Teens are motivated by three essential F’s of our life, i.e., fun, friends, and freedom. On the other hand, the desire for release from anxiety is often the most significant motivational factor among adults.Teenage kids always want to feel connected, accepted and acknowledged within their group. This may seem like this is more important to them than other essential things like eating, breathing or sleeping. Most teenagers are inherently motivated, but what many of them lack is the motivation to do things that do not seem necessary, do not matter to them, or are merely about satisfying an agenda which do not relate to them. Keeping this context in mind, here are four smart ways to motivate your teenagers:
1. Provide an incentive
This is the most influential motivational element of all the tactics that you will employ to encourage your teens. This is because, for better or worse, they typically have a me-centric view of the universe with a robust now-orientation. When they figure out any personal benefit, they may be more willing to do it. There is no character flaw here. In fact, everyone among us needs a logical reason to accomplish any task. Thereby, your teens may require some assistance to find a purpose to get themselves moving. The incentive could be in any form like money, gift, an experience or opportunity to enjoy a picnic, or driving Dad’s new jeep.
2. Let them have their say
When your teenager feel as if they are only being asked to fit into your agenda and follow your approaches of doing things, they are less likely to be motivated. In fact, reasons like ‘because I told you so’ create an uninspired environment. Teens are looking for ways to gain independence from their parents. Therefore, allow your teenager to have an opinion on what and how tasks are done, and goals are achieved. Their participation in setting the agenda will make them more motivated to do what needs to be completed.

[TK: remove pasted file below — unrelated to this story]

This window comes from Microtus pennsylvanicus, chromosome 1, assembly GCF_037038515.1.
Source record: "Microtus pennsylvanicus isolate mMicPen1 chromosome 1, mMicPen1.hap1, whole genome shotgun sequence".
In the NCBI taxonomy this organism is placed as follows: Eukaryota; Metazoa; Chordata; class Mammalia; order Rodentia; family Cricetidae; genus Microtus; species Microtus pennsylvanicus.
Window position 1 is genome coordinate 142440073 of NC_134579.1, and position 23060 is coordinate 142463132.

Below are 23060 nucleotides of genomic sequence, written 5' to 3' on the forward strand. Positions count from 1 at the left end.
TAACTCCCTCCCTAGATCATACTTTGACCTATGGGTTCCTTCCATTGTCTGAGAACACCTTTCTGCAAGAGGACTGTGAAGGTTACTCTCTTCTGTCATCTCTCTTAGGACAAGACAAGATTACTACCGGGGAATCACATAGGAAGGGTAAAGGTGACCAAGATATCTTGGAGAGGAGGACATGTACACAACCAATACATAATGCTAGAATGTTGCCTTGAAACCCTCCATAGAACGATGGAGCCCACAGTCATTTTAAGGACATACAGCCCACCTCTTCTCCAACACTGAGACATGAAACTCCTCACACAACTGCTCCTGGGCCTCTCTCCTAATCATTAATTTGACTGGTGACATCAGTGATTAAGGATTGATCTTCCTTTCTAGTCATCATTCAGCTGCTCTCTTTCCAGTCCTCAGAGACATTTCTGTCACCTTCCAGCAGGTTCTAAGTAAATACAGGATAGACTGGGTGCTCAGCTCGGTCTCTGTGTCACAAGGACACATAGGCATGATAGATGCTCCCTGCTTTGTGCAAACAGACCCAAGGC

3. Let them learn from failure
If you constantly stop and save your teens from failing, you are undermining their potential and ability to grow up. Though no parent likes to see their kids fail, these are failures that cause them to grow. The consequences of not doing a task give it significance. Thereby, when parents prevent their teens from experiencing the results of failure, they are eventually robing an activity of its significance, and thus their motivation to perform better next time. In fact, teens learn from their failures more than by their parents’ experiences.
4. Make it fun and challenging
Nothing is more important for teenagers than fun. Therefore, playing football or dancing would be a smart way to motivate your teen to lose weight than by asking them to join a boring walk. The more challenging an activity is, the more interest they show in that. So when you present a task as not just fun-oriented but also challenging, your teens will push their limits and perform beyond their ordinary limits due to high levels of motivation.
If you need help motivating your teen, contact me to schedule your free 15-minute consultation today.